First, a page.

Spectacular Viking treasure hoard found on Church land
Published on 12 October, 2014
A hoard of Viking treasure described as the largest found in modern times has been discovered on land owned by the Church of Scotland.
The historically significant find was made by Derek McLennan, a committed metal detector enthusiast who has been searching around the area in Dumfries and Galloway for the last year. The hoard contains more than one hundred artefacts, many of which are unique. They are now in the care of the Treasure Trove Unit and considered to be of international importance.
Derek, who's 47, says he was rendered speechless when he made the discovery. He became so emotional when he phoned his partner, Sharon, to tell her the news that she thought he had been in a car crash. Derek is no stranger to finding treasure. He was part of a group which discovered more than 300 medieval silver coins shortly before Christmas last year. He says his latest discovery has enthused archaeologists, who believe it has the potential to reveal many new insights into the Vikings and other cultures of the time.
Among the objects within the hoard is an early Christian cross thought to date from the ninth or tenth centuries. The solid silver cross has enamelled decorations which experts consider to be highly unusual. Derek believes they could represent the four evangelists Matthew, Mark, Luke and John. He says "I think they are remarkably similar to the carvings you can see on St Cuthbert's coffin in Durham Cathedral. For me, the cross opens up the possibility of an intriguing connection with Lindisfarne and Iona."
The Viking treasure hoard
(Images provided by Derek McLennan.)
Derek found the cross amongst dozens of silver arm rings and ingots some 24 inches (60 centimetres) below the ground – well beyond the depth his machine should have been able to register. When the hole was fully excavated by the county archaeologist Andrew Nicholson, Derek picked up another signal at its base. Further digging revealed a second level hoard of even higher quality, including possibly the largest silver Carolingian pot ever discovered, with its lid still in place. The pot is likely to have been made around 100 years before it was buried in the ground as part of the hoard in the ninth or tenth century. "We still don't know exactly what is in the pot," says Derek "but I hope it could reveal who these artefacts belonged to, or at least where they came from."
When the discovery was made in early September, Derek was in the company of two ministers who are also detectorists; Rev Dr David Bartholomew, who is a Church of Scotland minister of a rural Galloway charge, and Mike Smith, the pastor of an Elim Pentecostal Church in Galloway. David says " We were searching elsewhere when Derek initially thought he'd discovered a Viking gaming piece. A short time later he ran over to us waving a silver arm-ring and shouting 'Viking'! It was tremendously exciting, especially when we noticed the silver cross lying face-downwards. It was poking out from under the pile of silver ingots and decorated arm-rings, with a finely wound silver chain still attached to it. It was a heart-stopping moment when the local archaeologist turned it over to reveal rich decoration on the other side."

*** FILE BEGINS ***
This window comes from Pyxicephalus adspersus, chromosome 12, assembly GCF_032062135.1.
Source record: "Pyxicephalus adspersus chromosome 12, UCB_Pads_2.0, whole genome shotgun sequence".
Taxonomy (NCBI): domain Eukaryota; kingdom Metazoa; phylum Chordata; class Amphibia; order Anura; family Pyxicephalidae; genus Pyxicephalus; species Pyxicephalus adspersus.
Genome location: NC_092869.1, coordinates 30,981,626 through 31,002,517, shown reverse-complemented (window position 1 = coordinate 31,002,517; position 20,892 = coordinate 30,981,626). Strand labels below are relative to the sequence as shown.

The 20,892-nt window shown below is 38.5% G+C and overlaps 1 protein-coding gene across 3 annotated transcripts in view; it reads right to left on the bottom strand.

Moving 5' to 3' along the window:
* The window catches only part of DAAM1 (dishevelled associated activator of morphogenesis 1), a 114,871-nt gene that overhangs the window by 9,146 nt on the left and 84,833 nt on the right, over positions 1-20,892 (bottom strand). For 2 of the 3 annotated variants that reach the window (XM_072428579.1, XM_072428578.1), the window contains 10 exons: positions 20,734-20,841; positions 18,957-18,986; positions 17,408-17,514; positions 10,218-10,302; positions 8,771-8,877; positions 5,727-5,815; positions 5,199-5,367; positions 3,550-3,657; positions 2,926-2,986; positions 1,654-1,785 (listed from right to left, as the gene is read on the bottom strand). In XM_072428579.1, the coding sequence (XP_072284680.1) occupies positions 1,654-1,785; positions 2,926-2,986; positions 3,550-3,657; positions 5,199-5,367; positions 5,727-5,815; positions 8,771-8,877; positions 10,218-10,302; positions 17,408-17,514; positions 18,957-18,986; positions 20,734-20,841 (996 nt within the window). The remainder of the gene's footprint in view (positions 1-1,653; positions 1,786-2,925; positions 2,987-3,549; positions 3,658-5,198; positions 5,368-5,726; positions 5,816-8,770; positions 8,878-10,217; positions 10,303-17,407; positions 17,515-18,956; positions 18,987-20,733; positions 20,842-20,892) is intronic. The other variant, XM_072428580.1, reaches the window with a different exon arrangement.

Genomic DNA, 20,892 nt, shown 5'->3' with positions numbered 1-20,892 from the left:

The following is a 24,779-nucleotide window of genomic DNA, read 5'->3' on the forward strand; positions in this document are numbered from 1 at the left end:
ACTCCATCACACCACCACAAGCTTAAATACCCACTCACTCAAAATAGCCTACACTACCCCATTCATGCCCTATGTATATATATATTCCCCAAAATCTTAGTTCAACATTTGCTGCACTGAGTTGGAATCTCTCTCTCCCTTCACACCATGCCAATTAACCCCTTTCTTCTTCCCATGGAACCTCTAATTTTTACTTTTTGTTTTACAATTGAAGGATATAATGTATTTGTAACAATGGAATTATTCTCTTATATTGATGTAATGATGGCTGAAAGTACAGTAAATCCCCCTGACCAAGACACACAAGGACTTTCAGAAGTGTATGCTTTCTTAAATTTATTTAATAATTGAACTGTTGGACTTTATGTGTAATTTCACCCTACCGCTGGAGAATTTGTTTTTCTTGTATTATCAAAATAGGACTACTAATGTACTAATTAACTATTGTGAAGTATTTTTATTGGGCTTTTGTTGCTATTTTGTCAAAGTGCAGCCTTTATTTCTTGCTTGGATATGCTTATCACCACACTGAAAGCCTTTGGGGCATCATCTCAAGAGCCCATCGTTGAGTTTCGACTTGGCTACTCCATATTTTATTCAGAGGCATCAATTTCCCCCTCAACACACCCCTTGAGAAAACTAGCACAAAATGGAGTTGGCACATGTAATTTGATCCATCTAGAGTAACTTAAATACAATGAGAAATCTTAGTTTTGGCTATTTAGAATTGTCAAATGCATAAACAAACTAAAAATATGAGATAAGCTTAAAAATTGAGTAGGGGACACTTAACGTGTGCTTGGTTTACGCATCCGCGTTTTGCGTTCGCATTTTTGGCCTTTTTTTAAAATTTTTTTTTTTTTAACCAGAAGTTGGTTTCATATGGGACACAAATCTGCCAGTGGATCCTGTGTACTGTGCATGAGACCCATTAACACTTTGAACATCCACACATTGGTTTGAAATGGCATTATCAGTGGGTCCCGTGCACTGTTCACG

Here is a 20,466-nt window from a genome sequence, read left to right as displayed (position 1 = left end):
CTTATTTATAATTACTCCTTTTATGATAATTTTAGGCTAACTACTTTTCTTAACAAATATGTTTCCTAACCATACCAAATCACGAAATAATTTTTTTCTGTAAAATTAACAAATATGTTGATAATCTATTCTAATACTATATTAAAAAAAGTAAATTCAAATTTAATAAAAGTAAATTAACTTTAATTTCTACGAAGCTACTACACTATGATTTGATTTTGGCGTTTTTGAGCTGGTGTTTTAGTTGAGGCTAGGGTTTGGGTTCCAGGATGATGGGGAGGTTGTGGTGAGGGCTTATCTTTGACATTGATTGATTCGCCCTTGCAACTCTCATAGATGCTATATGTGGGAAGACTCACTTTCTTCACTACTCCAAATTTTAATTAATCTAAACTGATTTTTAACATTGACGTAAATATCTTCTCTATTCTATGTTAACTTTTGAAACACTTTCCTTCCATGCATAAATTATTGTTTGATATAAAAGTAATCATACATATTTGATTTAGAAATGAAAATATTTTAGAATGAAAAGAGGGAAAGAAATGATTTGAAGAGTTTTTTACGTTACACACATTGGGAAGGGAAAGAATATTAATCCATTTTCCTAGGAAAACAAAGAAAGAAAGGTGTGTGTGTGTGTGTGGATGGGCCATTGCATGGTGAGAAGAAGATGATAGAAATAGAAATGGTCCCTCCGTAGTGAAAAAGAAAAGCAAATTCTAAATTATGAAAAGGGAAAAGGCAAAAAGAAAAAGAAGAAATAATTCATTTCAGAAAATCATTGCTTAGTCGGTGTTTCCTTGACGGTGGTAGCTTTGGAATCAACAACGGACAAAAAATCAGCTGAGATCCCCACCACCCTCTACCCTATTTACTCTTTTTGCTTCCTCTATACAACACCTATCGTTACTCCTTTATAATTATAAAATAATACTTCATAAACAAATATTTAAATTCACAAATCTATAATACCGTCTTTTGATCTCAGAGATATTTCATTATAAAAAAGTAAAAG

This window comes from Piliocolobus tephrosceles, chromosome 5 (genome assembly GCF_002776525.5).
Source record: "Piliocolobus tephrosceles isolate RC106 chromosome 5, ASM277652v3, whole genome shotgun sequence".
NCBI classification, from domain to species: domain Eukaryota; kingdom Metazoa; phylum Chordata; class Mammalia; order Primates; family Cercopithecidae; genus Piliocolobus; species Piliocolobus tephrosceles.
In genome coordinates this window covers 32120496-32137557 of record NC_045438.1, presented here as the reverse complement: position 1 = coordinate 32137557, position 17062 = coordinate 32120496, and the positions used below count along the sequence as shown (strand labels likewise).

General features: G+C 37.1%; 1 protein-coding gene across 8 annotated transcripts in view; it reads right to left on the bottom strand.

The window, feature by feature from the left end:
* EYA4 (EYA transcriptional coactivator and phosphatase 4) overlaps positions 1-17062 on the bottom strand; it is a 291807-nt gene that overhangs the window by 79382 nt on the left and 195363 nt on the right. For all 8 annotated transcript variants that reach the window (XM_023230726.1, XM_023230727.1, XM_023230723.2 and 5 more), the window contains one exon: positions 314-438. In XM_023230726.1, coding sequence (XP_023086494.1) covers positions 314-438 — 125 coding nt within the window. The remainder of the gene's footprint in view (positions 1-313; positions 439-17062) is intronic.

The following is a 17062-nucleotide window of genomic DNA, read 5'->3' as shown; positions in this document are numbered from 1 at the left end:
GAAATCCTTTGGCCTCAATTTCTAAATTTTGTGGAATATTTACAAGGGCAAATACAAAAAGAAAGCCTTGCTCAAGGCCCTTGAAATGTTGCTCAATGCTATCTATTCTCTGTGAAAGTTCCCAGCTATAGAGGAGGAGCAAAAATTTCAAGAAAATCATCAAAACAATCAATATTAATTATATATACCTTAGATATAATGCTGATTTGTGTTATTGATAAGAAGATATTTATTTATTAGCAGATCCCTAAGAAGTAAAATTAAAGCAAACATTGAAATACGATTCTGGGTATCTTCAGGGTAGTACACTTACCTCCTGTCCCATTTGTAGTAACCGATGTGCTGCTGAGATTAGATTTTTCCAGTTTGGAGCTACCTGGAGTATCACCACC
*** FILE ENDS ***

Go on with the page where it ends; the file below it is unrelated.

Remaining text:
The hoard falls under the Scots law of treasure trove, and is currently in the care of the Treasure Trove Unit. The law provides for a reward to be made to the finder which is judged equivalent to the market value of the items. The Church of Scotland General Trustees, as the landowners, have reached agreement with Derek about an equitable sharing of any proceeds which will eventually be awarded. Secretary to the General Trustees, David Robertson said "We are very excited to have been part of such an historic find and we commend Derek for the spirit in which he has worked with us and the other agencies involved in making sure everything is properly registered and accounted for. Any money arising from this will first and foremost be used for the good of the local parish. We recognise Derek is very responsible in pursuing his interest, but we do not encourage metal detecting on Church land unless detailed arrangements have been agreed beforehand with the General Trustees."
The location of the find is not being revealed. The Scottish Government, Treasure Trove Unit and Historic Scotland are all involved in ensuring the area is properly protected while the full historical significance of the site is established. The objects within the hoard will now undergo painstaking conservation work, revealing their secrets and preserving them for future generations.